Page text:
Skip to Main Content
U.S. Forest Service
Caring for the land and serving people

United States Department of Agriculture

Home > Search > Publication Information

  1. Share via EmailShare on FacebookShare on LinkedInShare on Twitter
    Dislike this pubLike this pub
    Author(s): Dirk E. BurhansFrank R. III Thompson
    Date: 2001
    Source: Auk. Vol. 118, no. 1 (Jan. 2001).:p. 237-242 : ill.
    Publication Series: Scientific Journal (JRNL)
    Station: North Central Research Station
    PDF: View PDF  (2.18 MB)

    Description

    Advoiding predation is an important consideration for any potential prey animal. Failure to escape from a predator results in loss of fitness, so there is strong selection for choices and behaviors that result in successful escape (Lima and Dill 1990). In their cost-benefit approach to flight from predators, Ydenberg and Dill (1986) stressed that flight should be optimized rather than maximized, because there is a cost (usually cessation of feeding) incurred by fleeing from predation. Field studies have largely supported their predictions (see Bonenfant and Kramer 1996).

    Publication Notes

    • Check the Northern Research Station web site to request a printed copy of this publication.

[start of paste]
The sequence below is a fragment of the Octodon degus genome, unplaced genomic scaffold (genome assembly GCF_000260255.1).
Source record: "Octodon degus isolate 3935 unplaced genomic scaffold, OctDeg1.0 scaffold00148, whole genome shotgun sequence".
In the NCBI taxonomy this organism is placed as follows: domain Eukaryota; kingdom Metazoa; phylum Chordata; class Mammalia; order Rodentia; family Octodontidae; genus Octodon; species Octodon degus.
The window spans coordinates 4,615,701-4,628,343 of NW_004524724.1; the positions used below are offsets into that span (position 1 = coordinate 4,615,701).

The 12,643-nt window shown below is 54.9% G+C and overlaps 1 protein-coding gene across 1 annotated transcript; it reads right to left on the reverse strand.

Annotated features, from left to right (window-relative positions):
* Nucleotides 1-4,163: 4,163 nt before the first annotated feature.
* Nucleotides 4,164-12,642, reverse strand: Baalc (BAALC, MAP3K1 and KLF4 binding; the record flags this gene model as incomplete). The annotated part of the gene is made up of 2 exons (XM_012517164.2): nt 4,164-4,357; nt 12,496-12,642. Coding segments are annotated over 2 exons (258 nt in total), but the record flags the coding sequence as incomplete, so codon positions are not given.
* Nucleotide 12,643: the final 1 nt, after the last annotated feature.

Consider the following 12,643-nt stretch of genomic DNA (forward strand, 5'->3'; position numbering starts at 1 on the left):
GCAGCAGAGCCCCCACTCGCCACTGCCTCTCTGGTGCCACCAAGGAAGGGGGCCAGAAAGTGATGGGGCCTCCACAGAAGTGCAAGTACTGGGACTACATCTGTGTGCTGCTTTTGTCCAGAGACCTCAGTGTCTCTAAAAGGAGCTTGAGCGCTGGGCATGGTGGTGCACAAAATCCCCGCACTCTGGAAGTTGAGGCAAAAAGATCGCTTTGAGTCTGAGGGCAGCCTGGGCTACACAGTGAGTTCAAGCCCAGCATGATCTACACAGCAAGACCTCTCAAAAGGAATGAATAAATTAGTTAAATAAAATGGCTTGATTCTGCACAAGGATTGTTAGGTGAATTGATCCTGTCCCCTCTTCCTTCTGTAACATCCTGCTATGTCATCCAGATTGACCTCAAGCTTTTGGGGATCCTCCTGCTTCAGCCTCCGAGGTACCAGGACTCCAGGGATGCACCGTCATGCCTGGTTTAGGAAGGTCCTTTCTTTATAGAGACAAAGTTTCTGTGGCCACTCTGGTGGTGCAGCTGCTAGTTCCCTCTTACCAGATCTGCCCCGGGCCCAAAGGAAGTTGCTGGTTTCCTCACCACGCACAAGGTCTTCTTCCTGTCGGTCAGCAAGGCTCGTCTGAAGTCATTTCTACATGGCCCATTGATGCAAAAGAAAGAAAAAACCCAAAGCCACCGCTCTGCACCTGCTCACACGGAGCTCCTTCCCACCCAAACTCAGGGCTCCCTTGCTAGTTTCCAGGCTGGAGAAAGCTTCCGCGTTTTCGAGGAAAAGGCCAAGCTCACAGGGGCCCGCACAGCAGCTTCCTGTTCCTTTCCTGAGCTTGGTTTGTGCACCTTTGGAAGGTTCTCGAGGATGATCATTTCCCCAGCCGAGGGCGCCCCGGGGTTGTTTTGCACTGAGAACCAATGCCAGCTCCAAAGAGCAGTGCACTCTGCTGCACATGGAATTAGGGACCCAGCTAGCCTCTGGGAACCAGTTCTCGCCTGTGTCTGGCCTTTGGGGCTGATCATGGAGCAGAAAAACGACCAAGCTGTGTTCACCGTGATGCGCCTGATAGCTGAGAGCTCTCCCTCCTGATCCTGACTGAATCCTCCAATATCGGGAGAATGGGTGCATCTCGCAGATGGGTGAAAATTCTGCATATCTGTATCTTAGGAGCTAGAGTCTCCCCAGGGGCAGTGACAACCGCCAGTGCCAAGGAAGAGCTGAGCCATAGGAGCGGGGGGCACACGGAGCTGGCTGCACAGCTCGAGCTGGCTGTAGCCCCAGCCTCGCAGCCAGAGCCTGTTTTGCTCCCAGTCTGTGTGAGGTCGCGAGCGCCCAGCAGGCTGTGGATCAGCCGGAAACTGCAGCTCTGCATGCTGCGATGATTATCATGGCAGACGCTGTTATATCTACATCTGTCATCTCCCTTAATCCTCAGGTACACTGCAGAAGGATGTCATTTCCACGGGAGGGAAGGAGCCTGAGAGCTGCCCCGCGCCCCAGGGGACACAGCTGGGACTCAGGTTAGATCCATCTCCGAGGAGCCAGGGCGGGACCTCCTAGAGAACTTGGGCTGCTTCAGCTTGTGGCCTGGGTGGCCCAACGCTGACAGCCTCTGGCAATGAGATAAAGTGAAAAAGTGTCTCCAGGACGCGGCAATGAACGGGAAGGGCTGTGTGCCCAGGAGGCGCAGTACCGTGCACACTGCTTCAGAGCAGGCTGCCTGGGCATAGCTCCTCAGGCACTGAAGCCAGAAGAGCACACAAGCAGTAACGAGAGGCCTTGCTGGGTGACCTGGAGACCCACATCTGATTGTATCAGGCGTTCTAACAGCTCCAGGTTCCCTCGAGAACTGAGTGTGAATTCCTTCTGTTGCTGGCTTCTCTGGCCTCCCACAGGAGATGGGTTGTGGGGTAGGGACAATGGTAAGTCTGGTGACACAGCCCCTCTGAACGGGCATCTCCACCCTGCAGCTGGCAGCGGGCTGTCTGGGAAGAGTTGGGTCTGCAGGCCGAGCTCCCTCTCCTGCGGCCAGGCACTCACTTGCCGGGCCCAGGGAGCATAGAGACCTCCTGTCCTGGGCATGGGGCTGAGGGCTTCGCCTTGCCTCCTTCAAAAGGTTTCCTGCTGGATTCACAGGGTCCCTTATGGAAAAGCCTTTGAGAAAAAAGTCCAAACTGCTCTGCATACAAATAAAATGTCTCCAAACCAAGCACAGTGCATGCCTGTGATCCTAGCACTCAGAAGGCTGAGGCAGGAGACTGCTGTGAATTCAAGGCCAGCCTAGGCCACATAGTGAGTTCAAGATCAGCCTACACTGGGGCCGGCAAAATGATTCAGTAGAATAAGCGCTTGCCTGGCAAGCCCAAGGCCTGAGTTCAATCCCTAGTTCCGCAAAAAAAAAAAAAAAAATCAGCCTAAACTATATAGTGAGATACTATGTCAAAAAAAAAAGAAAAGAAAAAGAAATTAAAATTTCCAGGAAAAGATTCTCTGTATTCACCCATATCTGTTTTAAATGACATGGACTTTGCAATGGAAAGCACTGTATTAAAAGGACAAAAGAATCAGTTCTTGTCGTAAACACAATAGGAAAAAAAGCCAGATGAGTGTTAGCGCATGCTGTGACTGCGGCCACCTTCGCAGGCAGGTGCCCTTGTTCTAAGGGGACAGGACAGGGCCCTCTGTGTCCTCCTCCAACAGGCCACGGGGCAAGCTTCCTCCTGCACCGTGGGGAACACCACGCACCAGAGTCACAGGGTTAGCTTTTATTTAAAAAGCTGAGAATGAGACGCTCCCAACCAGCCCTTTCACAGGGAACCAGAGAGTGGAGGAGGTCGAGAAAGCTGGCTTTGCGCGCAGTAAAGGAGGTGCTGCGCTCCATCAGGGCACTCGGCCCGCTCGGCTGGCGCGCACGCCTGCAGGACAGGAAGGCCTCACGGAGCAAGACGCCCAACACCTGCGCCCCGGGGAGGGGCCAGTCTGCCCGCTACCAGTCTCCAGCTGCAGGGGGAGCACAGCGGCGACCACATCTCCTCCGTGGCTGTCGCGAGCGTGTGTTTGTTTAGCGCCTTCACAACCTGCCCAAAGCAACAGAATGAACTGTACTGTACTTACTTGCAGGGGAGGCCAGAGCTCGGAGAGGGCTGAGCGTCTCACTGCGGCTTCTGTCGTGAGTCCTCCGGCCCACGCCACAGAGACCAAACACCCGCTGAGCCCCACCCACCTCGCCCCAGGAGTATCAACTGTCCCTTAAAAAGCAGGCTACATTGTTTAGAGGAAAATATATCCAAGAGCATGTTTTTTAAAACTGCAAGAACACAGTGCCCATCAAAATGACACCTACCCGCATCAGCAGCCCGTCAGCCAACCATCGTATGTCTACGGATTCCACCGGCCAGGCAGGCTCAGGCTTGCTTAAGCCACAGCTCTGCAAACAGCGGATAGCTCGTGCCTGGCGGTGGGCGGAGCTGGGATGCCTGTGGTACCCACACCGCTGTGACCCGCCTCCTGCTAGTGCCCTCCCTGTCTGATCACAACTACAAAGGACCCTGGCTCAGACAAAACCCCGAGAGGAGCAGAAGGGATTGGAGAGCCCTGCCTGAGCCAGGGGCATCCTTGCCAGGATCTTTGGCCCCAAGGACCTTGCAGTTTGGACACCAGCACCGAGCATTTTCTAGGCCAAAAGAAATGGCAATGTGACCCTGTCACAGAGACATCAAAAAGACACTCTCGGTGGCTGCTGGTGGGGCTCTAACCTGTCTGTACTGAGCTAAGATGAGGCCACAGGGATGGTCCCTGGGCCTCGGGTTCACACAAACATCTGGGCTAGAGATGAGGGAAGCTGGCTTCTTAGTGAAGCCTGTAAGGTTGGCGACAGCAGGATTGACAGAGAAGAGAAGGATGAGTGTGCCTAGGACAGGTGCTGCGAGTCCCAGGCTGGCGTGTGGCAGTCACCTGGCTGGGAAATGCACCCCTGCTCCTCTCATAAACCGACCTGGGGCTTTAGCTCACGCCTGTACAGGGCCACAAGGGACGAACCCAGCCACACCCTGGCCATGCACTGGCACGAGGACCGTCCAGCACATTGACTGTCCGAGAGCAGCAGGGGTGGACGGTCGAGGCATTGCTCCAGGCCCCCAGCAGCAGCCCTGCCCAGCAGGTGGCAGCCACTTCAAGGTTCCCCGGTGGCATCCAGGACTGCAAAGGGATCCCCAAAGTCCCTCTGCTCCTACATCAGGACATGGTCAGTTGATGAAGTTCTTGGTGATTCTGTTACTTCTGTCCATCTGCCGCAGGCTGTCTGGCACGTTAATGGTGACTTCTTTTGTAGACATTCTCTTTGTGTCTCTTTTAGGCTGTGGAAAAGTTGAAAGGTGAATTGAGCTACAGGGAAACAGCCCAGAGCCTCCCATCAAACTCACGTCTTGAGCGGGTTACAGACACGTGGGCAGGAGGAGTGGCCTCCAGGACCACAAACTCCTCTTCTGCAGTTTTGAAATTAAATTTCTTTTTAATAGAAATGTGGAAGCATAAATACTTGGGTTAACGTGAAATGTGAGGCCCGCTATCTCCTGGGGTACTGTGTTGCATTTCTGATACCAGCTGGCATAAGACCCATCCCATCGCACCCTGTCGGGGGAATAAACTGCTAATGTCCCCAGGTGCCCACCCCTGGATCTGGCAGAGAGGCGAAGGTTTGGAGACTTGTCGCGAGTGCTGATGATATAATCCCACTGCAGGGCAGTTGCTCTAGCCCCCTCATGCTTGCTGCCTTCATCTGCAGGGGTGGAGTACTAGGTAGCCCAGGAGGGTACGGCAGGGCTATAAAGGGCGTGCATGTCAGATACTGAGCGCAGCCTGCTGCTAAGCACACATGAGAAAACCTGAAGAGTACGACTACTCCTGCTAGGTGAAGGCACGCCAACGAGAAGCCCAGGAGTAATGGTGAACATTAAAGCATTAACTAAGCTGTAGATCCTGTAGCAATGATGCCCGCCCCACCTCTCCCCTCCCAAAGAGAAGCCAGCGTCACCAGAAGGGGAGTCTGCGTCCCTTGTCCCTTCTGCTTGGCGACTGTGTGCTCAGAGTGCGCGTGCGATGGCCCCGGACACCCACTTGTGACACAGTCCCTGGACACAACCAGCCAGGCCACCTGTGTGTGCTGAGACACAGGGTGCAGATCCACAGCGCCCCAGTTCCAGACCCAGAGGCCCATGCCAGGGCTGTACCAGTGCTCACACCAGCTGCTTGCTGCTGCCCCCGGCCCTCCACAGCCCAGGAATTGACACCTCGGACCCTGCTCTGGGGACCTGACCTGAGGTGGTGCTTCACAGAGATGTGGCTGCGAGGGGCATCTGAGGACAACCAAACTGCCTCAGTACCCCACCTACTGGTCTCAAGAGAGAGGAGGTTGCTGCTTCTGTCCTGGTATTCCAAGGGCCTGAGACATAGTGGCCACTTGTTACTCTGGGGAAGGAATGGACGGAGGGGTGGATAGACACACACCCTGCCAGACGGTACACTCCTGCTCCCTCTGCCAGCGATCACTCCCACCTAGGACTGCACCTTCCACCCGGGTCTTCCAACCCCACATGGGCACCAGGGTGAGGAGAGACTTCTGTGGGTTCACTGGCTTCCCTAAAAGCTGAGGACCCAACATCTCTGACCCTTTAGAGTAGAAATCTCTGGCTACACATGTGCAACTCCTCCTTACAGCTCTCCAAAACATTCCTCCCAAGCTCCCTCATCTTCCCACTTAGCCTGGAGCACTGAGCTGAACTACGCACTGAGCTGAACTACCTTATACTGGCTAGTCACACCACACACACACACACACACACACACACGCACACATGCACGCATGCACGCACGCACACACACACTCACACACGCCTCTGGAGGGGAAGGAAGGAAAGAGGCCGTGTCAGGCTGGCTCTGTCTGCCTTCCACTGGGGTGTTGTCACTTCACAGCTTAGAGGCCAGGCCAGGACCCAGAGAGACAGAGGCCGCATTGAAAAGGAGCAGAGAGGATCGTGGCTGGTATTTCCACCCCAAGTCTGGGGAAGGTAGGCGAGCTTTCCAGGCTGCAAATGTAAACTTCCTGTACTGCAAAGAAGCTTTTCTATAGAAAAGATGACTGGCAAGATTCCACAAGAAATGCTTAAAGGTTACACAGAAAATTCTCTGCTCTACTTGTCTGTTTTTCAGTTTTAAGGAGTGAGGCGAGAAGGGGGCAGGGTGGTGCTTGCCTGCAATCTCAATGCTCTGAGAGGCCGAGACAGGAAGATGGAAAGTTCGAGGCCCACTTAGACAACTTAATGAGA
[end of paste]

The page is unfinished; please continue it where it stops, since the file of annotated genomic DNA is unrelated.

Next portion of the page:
• Our on-line publications are scanned and captured using Adobe Acrobat.
    • During the capture process some typographical errors may occur.
    • Please contact Sharon Hobrla, shobrla@fs.fed.us if you notice any errors which make this publication unusable.
    • We recommend that you also print this page and attach it to the printout of the article, to retain the full citation information.
    • This article was written and prepared by U.S. Government employees on official time, and is therefore in the public domain.

    Citation

    Burhans, Dirk E.; Thompson, Frank R. III. 2001. Relationship of songbird nest concealment to nest fate and flushing behavior of adults. Auk. Vol. 118, no. 1 (Jan. 2001).:p. 237-242 : ill.

    Keywords

    Wild birds, Nesting, Flushing, Reproductive behavior, Adults, Flight, Parasitism, Predator prey relationships, Missouri, Nest concealment

    Related Search


    XML: View XML
Show More
Show Fewer
Jump to Top of Page
https://www.fs.usda.gov/treesearch/pubs/12167